Implementation of TransactionScope on C# Code without Database

By | January 21, 2014

Transaction is one of the common problems that we often use during database operation. While performing a batch data manipulation, the transaction is taken into account, such that if there is a problem in somewhere while executing a transaction, the process could be rolled back and finally when everything is complete, the Transaction gets committed or saved.

In .NET environment, there are a large number of batch operation that we perform daily and that may not really require a database in place. In .NET there is a scope of performing transactions in scope using .NET transaction objects defined inside the System.Transactions APIs such that the batches can wait for the other to perform.  The TransactionScope is the main class which can handle ambient transactions automatically. Thus using TransactionScope object lets to create a scope where batch operation can be executed.

Let us take an example.

public void StartJob()
{
    using (TransactionScope scope = new TransactionScope())
    {
        // perform some transactional work here. ... 

        if(EverythingOK)
            scope.Complete();
    }
}

As you can see we are using a Disposable block here, the Dispose would be automatically called when the scope of the Transaction ends. Now if a Complete is not called before calling Dispose, the TransactionIndoubtException will be called. The TransactionAbortedException will be called if transaction is aborted.

Related Post : Using Mutex to avoid deadlocks

TransactionScope supports Ambient Transaction which states that the transaction does not get committed unless the root transaction gets committed or aborted.

public void StartJob()
{
    using (TransactionScope scope = new TransactionScope())
    {
        // perform some transactional work here. ... 
        using (TransactionScope scope1 = new TransactionScope(TransactionScopeOption.Required))
        {
        }

        using (TransactionScope scope2 = new TransactionScope(TransactionScopeOption.RequiresNew))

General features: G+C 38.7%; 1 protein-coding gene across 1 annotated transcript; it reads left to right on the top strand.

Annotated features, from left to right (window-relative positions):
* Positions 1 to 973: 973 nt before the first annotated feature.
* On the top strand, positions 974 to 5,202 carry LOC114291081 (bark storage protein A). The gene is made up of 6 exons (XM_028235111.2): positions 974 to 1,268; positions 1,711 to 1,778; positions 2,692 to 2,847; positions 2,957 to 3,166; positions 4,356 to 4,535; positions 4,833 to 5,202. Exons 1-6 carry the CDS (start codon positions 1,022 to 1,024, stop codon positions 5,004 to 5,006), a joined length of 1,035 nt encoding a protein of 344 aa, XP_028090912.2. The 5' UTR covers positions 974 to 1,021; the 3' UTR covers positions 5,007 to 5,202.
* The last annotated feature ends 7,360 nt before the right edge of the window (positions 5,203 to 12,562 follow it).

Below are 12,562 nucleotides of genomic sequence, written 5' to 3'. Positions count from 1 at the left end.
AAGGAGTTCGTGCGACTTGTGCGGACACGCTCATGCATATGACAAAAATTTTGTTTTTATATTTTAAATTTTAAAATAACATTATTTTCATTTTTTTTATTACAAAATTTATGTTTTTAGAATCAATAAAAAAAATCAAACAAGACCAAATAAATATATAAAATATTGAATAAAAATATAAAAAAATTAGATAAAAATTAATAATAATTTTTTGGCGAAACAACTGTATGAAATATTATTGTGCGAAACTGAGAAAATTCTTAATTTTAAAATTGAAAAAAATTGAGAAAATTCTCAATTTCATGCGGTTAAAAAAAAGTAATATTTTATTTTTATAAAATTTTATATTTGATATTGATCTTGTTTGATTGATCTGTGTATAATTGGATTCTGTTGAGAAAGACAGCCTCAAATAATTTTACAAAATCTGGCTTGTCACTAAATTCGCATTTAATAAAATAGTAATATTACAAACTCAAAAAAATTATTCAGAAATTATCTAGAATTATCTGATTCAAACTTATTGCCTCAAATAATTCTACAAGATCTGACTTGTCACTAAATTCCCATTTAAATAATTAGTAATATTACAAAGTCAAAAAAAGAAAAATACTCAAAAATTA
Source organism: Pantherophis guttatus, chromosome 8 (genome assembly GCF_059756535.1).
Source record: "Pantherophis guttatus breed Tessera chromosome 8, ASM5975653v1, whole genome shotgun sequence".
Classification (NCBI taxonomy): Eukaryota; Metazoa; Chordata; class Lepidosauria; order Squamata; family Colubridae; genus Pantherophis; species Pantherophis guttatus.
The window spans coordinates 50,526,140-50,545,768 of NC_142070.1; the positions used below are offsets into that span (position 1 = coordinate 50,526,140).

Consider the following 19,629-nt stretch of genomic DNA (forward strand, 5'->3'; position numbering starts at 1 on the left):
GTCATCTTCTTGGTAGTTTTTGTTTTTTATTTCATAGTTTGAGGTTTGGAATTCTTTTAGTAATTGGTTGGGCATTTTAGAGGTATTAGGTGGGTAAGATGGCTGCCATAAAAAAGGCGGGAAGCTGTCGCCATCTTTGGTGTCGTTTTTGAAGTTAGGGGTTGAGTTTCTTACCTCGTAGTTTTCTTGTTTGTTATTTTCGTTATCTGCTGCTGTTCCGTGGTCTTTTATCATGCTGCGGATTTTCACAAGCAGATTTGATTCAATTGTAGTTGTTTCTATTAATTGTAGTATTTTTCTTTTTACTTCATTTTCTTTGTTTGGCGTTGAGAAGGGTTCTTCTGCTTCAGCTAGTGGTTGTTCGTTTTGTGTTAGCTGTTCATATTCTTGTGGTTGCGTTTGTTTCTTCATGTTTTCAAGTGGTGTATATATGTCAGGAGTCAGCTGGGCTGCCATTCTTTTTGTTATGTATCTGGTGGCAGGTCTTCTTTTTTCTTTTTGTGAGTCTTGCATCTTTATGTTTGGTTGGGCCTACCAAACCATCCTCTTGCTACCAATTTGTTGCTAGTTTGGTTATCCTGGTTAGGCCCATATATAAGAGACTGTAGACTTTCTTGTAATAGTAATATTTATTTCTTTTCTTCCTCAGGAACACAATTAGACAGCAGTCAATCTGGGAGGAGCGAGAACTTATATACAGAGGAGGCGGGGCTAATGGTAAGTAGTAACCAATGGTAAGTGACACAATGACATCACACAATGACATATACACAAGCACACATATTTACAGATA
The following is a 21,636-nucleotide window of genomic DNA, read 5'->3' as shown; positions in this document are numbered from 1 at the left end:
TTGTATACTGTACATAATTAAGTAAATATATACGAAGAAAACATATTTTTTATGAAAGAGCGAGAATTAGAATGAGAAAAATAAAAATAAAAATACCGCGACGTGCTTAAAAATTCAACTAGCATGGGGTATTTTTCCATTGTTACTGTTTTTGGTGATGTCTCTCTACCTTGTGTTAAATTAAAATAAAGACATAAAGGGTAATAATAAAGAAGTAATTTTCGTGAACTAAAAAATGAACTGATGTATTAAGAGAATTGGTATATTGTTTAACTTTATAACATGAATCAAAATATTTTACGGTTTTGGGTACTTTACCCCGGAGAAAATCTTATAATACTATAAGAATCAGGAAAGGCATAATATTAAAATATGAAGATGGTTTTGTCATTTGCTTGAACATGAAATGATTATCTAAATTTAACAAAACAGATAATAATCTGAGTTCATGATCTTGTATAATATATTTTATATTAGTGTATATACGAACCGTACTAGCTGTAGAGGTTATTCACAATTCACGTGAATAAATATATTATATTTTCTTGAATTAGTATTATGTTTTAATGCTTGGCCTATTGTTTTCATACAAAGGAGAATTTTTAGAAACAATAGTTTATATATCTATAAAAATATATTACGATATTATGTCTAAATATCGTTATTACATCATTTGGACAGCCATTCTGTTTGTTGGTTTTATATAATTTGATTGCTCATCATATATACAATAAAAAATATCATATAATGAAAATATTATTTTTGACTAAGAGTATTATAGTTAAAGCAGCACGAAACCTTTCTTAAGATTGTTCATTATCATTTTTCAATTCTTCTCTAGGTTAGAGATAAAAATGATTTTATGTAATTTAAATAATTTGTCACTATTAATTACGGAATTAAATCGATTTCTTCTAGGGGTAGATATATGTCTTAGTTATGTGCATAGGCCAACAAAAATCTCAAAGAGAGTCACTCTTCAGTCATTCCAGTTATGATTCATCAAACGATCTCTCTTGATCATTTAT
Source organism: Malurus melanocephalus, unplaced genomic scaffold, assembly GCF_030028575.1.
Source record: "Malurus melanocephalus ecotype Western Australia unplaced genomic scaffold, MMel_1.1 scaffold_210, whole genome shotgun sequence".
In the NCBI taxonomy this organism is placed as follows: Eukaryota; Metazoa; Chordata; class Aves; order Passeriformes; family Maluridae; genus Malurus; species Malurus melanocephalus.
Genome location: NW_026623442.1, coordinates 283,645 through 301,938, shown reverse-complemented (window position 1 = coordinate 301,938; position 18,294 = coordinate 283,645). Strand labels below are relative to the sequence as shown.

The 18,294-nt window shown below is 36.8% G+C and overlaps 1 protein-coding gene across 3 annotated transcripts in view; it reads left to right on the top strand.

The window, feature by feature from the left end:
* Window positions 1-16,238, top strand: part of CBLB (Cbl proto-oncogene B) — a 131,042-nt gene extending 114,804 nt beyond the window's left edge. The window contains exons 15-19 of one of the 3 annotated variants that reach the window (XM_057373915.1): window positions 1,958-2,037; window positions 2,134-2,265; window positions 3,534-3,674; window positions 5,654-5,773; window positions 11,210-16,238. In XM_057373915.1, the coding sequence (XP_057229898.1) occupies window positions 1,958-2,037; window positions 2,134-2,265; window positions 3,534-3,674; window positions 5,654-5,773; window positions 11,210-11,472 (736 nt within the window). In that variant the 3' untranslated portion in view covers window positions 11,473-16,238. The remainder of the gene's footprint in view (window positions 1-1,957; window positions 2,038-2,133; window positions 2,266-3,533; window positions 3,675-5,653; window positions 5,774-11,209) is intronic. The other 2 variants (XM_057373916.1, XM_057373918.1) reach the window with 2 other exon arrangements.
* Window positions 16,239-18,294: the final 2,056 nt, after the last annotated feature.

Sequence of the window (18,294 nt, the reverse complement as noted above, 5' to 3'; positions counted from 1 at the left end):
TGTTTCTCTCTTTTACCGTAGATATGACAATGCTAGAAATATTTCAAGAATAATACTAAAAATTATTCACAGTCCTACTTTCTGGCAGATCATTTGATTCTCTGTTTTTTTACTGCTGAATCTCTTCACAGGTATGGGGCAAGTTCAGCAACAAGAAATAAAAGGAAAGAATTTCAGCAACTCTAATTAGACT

{
        }

        using (TransactionScope scope3 = new TransactionScope(TransactionScopeOption.Suppress))
        {
        }
        if (EverythingOK)
            scope.Complete();
    }

Here in the example code, nested transactions are created with the First scope being Required. The nested TransactionScope are created in simultaneously Required, as Ambient transaction is created by default, the next scope joins the parent Transaction. The Scope2 is a NewTransaction which works independent of the Ambient transaction and the scope3 also suppresses the Ambient Transaction of the global scope.

The default TransactionScope is required. Here when global scope calls Complete, the nested Ambient scope scope1 also gets committed.

You can use the TransactionScope either in Database operations using ADO.NET, or rather use them on .NET batch operations.

I hope this post would come handy.

3 thoughts on “Implementation of TransactionScope on C# Code without Database

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  2. Sunny

    Sir, can you please elaborate on the concept with a real life usage? I tried the code and it’s working though but I’m getting the same output even after I’m not calling “scope.Complete();” I think I’m not clear on the concept.
    Thanks!

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